Yes! After your operated knee has healed and after 8-12 months of rehabilitation, you should be able to kneel.

Here are three common reasons why a person may not or feel like they may not, be able to kneel.

1. Range of motion (ROM):

ROM is a measure of how much you are able to bend or extend a joint. The ROM of your knee before surgery is one of the biggest contributing factors to the ROM of your knee after surgery.[ 1] Generally, you need a ROM of at least 90 degrees in your knee to sit comfortably in a chair. According to a study looking at 100 replaced knees, 64 patients were able to kneel with little to no discomfort if they were able to bend their knee more than 90 degrees.[ 2]

2. Pain:  

Even a year after knee replacement it is normal to experience pain or discomfort in your knee, especially when moving it beyond a comfortable range. This is one of biggest factors preventing people from kneeling after they have had knee replacement surgery.[ 3]

3. Fear:

It has been shown that people who have had a knee replacement often do not think they can kneel when they actually can. In a study involving 122 patients, only 36% said they could kneel while 63% of the patients said they could not kneel. When the actual kneeling ability of the patients was measured, 74% of them were able to kneel on the ground without any negative effects. The reasons for the difference in what patients thought they could do and what they actually could do was mostly based on the fear that kneeling would be painful or harmful.[ 4]

If you are experiencing discomfort or are worried about the effects of kneeling, please speak to your healthcare provider about your situation.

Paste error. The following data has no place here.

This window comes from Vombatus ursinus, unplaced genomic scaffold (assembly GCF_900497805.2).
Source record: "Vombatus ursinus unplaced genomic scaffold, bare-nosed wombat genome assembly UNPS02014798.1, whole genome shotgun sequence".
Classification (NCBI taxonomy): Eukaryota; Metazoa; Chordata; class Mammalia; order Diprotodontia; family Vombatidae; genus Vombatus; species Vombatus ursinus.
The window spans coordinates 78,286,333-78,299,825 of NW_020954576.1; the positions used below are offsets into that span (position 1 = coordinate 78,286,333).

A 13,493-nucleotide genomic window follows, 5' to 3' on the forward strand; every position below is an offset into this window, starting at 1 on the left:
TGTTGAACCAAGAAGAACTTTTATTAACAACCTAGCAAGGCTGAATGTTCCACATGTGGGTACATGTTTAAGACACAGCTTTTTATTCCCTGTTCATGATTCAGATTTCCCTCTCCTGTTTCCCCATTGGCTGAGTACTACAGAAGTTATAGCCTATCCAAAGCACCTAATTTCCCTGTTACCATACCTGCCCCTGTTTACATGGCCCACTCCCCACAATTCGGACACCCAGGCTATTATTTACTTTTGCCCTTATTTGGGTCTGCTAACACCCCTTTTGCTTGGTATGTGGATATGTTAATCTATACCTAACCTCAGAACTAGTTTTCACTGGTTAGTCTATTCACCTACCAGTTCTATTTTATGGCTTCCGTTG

By completing your rehabilitation exercises every day you will be increasing the ROM of your knee and reducing your likelihood of experiencing pain while keeping yourself on track to being able to kneel again!  

References

[ 1]: Farahini, H., Moghtadaei, M., Bagheri, A., & Akbarian, E. (2012). Factors Influencing Range of Motion after Total Knee Arthroplasty. Iranian Red Crescent Medical Journal, 14(7), 417–421.

[ 2]: Palmer, S. H., Servant, C. T., Maguire, J., Parish, E. N., & Cross, M. J. (2002). Ability to kneel after total knee replacement. The Journal of Bone and Joint Surgery. British Volume, 84(2), 220-222. 10.1302/0301-620X.84B2.12568

[ 3]: White, L., Stockwell, T., Hartnell, N., Hennessy, M., & Mullan, J. (2016). Factors preventing kneeling in a group of pre-educated patients post total knee arthroplasty. Journal of Orthopaedics and Traumatology : Official Journal of the Italian Society of Orthopaedics and Traumatology, 17(4), 333–338.

[ 4]: Hassaballa, M. A., Porteous, A. J., & Newman, J. H. (2004). Observed kneeling ability after total, unicompartmental and patellofemoral knee arthroplasty: Perception versus reality. Knee Surgery, Sports Traumatology, Arthroscopy, 12(2), 136-139.